NASA Administrator Bill Nelson said in a statement that he was “outraged by this irresponsible and destabilizing act. With its long and written history in human spaceflight, it is inconceivable that Russia would endanger not only American and international cosmonauts on the International Space Station, but also their cosmonauts.” Their actions are reckless and dangerous, as they threaten the Chinese space station.”

The United States says it's  will not tolerate & # 39;  Russia & # 39;  s & # 39;  reckless and dangerous & # 39;  Anti-satellite missile test

While the debris field was initially highly concentrated, it has dispersed over time, Dana Weigl, deputy program manager for NASA’s International Space Station, said Monday. The team planning the spacewalk has run models and predictions to understand the environment the astronauts will be in while they are in space.

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The risk to astronauts has increased by 7%, which is “not a huge increase and that’s well within what we see with normal fluctuations in the atmosphere and the normal amount of debris moving through it,” Weigel said. “What it really tells us is that EVA (extra-vehicular activity) has always been very risky.”

This risk relates to any debris potentially penetrating the spacesuits or the space station itself. The pieces that can penetrate spacesuits are much smaller than anything they can track, Weigel said.

“It does mean a hack, but it doesn’t mean it’s a catastrophic breakthrough,” Weigel said. “There’s a certain volume of penetration that can be supported. There’s an emergency oxygen beam on the suit which would feed it for a while. When we talk about EVA risk, it’s generally about 1 in 2,700, so that’s a risk of having some volume to penetrate through the cycle over a six-year period. Hours and a half of EVA.”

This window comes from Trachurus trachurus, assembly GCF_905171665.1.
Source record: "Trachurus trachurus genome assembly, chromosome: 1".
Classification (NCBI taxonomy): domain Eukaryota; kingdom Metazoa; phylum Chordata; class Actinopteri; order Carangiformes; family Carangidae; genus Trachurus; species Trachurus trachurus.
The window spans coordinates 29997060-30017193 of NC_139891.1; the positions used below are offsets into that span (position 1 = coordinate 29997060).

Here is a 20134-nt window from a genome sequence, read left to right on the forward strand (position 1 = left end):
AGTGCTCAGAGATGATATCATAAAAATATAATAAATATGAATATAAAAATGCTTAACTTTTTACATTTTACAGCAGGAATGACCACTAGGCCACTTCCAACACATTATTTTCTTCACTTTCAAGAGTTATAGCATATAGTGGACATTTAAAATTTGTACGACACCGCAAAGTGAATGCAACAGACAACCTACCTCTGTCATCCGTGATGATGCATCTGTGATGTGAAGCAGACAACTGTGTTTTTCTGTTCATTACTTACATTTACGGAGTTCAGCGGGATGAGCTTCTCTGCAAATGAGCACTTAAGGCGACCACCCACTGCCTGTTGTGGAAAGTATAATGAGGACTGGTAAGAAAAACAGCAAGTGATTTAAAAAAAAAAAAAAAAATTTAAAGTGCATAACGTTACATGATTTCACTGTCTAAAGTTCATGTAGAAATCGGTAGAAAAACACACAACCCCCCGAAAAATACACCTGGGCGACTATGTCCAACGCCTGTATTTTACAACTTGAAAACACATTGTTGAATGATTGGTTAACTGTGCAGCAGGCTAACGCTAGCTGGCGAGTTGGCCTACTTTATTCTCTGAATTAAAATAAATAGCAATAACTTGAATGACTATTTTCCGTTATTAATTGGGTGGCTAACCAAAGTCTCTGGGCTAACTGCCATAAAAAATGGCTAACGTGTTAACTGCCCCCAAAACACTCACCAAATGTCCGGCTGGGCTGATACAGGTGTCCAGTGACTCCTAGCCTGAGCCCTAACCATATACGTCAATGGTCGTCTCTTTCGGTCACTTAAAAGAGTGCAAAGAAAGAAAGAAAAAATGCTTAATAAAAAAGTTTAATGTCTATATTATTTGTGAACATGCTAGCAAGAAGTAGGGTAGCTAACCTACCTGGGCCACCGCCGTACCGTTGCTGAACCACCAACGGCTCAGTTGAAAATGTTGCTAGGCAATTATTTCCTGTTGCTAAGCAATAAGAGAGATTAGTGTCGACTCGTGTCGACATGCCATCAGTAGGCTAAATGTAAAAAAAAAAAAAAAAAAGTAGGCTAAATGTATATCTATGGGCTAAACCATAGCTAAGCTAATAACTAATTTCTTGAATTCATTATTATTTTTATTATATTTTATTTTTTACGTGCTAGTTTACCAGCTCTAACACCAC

Space junk is a big problem.  Russia's anti-satellite missile test has exacerbated the situation

Space junk is a big problem. Russia’s testing of anti-satellite missiles has only made matters worse, though Weigel said some previous spacewalks have had higher risks than these.

“Unfortunately, when you have a debris event like this and a lot of really small pieces get scattered, they become part of the normal environment,” Weigel said. “At some point, there is no definite directional aspect to the debris. So there is nothing different than what they would do in a spacewalk.”

Lacourt said the event had reordered the task list for the spacewalk itself and had also removed some “start-up” tasks, including routing cables and firing bolts on a spare nitrogen tank. However, if there is time, astronauts will tend to some things that can reduce the need for future spacewalks.

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In general, the team said they were conservative in their decisions because some were made two weeks ago, before all the assessment data was obtained from the new wreckage. Amid the increased risks and increased uncertainty due to the new wreckage, “we didn’t want to leave the crew outside for much longer for items we didn’t consider critical,” Weigel said.

Olga Dmitrieva

Любитель алкоголя. Возмутитель спокойствия. Интроверт. Студент. Любитель социальных сетей. Веб-ниндзя. Поклонник Бэкона. Читатель